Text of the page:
“In our study, we performed 1,659 egg retrieval procedures in women under age 43,” Dr. Sherbahn explains. “The extracted fluid and eggs went into our laboratory and we checked the fluid temperature. Our objective was to see if the follicular fluid temperature made a difference in an embryo’s ability to develop into a good-quality blastocyst—and its effect on the IVF live birth success rate.”
A blastocyst is an embryo that has developed for five to six days after fertilization and has developed two distinct cell types and a central cavity filled with fluid. In vitro fertilization done with transfer of blastocyst-stage embryos has been shown to have a higher rate of success than transferring earlier-stage embryos.
“Our research found that maintaining follicular fluid temperatures in a narrow range resulted in improved outcomes: higher rates of blastocyst development, higher rates of embryo implantation in the uterus and more live births,” Dr. Sherbahn reports.
The cases were divided into three groups for analysis: the ideal-temperature group had a live birth rate of 52.8% per egg retrieval. The low-temperature group and high-temperature group had live birth rates of 44.1%, and 37.7% respectively.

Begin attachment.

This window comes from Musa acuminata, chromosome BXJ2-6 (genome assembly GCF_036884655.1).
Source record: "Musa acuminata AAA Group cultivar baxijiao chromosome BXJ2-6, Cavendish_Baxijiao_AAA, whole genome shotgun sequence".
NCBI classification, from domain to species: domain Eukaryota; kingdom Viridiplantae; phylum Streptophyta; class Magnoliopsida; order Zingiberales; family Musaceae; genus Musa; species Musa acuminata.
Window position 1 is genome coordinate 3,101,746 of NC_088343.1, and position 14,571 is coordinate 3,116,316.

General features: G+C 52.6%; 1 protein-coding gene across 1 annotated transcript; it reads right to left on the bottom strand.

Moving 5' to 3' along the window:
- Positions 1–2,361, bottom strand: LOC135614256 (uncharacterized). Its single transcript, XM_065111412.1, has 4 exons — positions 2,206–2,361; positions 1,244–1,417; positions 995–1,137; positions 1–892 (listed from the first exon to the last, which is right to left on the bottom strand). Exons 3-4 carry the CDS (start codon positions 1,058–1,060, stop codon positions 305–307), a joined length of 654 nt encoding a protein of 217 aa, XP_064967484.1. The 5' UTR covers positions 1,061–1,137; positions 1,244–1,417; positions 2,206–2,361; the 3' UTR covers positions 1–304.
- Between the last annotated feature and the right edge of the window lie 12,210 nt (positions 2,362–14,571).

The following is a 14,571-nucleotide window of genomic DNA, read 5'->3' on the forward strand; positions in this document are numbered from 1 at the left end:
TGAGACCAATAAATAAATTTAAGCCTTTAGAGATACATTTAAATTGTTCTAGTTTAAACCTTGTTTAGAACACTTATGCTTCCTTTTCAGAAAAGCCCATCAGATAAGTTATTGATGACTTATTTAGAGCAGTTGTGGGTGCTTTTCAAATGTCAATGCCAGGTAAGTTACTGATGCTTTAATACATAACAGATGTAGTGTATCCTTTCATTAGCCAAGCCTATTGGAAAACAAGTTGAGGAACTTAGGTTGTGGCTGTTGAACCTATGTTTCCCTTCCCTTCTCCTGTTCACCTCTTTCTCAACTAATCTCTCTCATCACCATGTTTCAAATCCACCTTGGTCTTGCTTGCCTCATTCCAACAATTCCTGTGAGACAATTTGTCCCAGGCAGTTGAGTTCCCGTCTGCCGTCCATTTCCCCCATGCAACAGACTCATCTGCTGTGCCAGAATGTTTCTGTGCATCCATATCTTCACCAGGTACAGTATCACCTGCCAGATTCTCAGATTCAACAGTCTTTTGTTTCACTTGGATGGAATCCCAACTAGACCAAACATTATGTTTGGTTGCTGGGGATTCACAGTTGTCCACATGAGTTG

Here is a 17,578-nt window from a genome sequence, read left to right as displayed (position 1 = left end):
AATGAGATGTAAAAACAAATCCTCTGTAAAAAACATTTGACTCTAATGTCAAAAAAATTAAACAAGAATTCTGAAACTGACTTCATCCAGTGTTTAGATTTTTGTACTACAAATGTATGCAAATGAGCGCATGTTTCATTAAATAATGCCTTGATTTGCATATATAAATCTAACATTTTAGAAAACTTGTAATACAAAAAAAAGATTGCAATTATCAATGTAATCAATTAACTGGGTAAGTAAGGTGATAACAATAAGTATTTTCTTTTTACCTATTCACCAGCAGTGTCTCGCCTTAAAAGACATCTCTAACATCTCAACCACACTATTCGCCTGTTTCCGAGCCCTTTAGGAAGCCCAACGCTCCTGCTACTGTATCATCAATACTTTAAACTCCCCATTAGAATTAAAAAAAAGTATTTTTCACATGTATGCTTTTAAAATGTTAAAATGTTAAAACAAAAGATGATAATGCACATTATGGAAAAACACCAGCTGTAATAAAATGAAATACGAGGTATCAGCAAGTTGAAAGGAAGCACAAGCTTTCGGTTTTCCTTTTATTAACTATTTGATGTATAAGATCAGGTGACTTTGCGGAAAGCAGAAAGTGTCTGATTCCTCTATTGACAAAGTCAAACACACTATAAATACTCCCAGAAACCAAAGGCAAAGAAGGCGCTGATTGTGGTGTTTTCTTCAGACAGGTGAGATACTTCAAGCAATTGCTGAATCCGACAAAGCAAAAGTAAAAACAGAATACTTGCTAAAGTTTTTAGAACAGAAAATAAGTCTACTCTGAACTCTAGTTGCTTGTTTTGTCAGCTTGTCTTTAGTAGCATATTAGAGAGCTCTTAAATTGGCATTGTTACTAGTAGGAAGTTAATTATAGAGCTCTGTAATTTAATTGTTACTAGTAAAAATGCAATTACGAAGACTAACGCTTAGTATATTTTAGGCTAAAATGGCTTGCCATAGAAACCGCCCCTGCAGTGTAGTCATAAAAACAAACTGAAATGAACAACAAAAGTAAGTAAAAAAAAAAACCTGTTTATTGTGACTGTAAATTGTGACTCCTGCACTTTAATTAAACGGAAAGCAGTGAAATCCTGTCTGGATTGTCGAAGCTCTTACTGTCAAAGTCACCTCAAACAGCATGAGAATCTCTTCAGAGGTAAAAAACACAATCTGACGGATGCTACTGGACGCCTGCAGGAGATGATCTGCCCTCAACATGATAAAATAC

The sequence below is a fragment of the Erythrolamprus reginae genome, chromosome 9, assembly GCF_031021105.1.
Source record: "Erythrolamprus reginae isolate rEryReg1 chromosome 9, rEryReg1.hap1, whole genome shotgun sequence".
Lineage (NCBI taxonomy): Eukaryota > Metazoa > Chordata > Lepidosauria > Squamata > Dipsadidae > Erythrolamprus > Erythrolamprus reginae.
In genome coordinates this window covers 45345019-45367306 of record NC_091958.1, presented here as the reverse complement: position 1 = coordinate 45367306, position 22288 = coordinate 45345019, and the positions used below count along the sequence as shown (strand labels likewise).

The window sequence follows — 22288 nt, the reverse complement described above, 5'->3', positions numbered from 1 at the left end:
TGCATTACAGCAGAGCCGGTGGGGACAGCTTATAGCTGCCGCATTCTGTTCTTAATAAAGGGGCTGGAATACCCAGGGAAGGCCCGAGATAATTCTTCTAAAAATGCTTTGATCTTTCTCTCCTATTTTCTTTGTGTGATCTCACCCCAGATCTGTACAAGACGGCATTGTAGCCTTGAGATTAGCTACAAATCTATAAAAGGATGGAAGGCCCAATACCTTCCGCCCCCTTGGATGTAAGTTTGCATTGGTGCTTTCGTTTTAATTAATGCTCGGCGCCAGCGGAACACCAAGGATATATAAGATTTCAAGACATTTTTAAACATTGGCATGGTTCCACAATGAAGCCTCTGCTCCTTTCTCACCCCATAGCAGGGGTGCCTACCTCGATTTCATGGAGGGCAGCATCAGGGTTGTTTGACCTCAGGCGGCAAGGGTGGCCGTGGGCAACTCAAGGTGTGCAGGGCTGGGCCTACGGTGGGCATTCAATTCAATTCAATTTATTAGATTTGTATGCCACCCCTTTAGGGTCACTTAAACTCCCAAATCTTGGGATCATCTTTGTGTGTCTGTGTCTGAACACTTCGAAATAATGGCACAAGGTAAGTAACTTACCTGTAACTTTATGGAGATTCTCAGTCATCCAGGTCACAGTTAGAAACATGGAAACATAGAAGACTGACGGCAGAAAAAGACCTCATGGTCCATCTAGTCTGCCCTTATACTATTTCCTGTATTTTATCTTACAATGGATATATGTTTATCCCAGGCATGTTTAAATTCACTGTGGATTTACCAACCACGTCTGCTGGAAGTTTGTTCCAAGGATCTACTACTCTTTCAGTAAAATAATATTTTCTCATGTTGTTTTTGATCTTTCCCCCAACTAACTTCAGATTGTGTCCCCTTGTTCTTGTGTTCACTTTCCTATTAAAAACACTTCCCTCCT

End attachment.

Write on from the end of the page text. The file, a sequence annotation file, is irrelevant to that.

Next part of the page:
“Our research indicates that the more the ideal temperature is maintained, the better the resulting embryo quality and the higher the live birth success rates,” Dr. Sherbahn concludes.
“We use heated blocks for the test tubes containing the fluid and the eggs rather than letting them sit in an open environment with no temperature control,” he explains. “We constantly monitor the blocks and the fluids to maintain the ideal temperature for the eggs.
“The standard temperature for culturing human embryos is 37.0 degrees Centigrade (98.6 degrees Fahrenheit)—but carefully controlled studies have not been published to prove this truly is the ideal temperature. Likewise, there has not been anything published clarifying the ideal temperature for eggs during the egg retrieval. Our study is a start; further research is needed in this area,” explains Dr. Sherbahn.